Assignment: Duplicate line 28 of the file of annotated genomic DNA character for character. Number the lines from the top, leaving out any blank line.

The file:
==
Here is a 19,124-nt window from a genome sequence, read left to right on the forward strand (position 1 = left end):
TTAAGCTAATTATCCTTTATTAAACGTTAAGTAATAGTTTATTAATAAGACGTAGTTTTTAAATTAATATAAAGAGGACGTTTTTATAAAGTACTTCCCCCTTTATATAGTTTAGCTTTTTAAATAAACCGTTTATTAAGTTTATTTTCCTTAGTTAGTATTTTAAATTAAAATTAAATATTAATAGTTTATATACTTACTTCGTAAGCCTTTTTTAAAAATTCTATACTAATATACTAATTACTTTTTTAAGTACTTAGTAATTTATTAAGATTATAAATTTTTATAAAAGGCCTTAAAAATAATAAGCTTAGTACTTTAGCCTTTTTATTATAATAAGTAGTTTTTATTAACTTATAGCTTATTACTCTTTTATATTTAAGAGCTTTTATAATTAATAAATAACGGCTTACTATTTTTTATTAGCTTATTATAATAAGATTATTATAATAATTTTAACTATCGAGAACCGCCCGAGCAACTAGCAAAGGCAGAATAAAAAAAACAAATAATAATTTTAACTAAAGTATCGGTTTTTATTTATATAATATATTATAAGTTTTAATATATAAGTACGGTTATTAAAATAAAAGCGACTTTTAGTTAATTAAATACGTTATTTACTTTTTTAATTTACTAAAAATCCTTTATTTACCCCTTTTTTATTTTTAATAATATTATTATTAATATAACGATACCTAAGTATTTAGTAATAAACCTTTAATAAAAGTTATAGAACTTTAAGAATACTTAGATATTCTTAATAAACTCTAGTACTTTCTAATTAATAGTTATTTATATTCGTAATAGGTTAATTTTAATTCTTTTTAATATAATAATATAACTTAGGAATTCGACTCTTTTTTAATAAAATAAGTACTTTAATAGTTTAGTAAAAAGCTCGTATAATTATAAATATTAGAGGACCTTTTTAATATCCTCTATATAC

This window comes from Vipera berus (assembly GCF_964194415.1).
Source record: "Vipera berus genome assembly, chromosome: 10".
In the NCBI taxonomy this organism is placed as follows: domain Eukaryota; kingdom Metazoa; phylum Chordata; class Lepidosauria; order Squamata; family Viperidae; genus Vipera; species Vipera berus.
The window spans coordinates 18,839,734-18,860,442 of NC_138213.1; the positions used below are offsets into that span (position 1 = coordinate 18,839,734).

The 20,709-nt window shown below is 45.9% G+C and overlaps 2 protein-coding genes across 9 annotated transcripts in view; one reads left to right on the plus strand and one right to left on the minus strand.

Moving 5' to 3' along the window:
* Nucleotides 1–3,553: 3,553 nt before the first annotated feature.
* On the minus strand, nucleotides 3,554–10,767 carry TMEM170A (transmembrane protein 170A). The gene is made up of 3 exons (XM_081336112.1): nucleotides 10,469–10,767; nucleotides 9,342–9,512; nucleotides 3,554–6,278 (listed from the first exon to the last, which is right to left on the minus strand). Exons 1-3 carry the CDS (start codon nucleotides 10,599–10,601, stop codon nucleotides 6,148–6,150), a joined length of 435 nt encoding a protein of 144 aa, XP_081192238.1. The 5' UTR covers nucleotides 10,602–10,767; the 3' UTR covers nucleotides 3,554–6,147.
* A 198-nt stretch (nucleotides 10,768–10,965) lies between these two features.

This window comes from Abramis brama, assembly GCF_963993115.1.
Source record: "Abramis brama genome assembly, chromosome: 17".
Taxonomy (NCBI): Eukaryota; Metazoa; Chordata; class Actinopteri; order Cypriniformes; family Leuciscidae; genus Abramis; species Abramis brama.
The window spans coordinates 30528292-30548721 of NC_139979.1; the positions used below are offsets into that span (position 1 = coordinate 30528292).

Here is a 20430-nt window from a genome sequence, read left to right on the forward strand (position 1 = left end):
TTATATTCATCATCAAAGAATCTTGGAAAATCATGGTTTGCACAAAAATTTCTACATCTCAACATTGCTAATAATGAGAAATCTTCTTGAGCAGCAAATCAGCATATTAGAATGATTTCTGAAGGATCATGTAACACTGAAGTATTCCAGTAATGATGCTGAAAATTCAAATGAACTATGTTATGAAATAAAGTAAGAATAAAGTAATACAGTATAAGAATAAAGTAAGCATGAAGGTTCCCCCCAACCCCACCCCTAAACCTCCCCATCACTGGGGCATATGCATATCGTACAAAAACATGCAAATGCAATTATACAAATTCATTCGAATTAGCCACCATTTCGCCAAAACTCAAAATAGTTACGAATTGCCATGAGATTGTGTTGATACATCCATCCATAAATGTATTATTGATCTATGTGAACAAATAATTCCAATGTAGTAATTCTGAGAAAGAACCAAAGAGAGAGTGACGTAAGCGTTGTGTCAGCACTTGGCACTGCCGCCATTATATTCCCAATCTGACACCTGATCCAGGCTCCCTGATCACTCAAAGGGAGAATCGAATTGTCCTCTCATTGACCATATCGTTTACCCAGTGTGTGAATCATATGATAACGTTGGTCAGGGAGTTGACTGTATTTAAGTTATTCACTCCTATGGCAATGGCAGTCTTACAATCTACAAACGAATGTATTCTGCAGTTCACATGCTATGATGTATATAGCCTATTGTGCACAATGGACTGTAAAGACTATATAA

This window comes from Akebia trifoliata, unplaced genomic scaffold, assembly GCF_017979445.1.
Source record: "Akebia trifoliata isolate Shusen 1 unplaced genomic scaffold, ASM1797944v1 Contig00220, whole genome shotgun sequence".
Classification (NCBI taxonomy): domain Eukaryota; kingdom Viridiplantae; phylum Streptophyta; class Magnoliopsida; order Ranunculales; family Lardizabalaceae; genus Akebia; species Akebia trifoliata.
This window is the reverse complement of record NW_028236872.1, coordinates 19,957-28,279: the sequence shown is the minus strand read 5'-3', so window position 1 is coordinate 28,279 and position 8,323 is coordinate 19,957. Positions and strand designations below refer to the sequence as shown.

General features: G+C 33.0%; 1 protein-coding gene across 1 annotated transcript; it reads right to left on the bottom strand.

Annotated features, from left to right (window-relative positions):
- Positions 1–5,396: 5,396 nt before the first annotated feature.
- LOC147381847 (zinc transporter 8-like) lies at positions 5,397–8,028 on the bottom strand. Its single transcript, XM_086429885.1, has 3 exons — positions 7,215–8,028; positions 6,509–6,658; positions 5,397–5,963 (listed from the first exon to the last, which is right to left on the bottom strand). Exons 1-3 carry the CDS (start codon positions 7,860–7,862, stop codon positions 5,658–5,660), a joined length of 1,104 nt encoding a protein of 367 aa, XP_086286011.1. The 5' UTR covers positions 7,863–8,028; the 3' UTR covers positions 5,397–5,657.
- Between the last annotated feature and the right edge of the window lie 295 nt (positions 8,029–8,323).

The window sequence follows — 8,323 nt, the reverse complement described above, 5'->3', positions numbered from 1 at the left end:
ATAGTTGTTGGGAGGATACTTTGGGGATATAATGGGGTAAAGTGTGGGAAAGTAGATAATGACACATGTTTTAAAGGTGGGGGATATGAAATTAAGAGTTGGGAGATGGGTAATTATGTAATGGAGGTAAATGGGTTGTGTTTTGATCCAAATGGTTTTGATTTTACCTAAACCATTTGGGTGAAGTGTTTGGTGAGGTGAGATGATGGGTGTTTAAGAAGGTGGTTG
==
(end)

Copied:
ATAGTTGTTGGGAGGATACTTTGGGGATATAATGGGGTAAAGTGTGGGAAAGTAGATAATGACACATGTTTTAAAGGTGGGGGATATGAAATTAAGAGTTGGGAGATGGGTAATTATGTAATGGAGGTAAATGGGTTGTGTTTTGATCCAAATGGTTTTGATTTTACCTAAACCATTTGGGTGAAGTGTTTGGTGAGGTGAGATGATGGGTGTTTAAGAAGGTGGTTG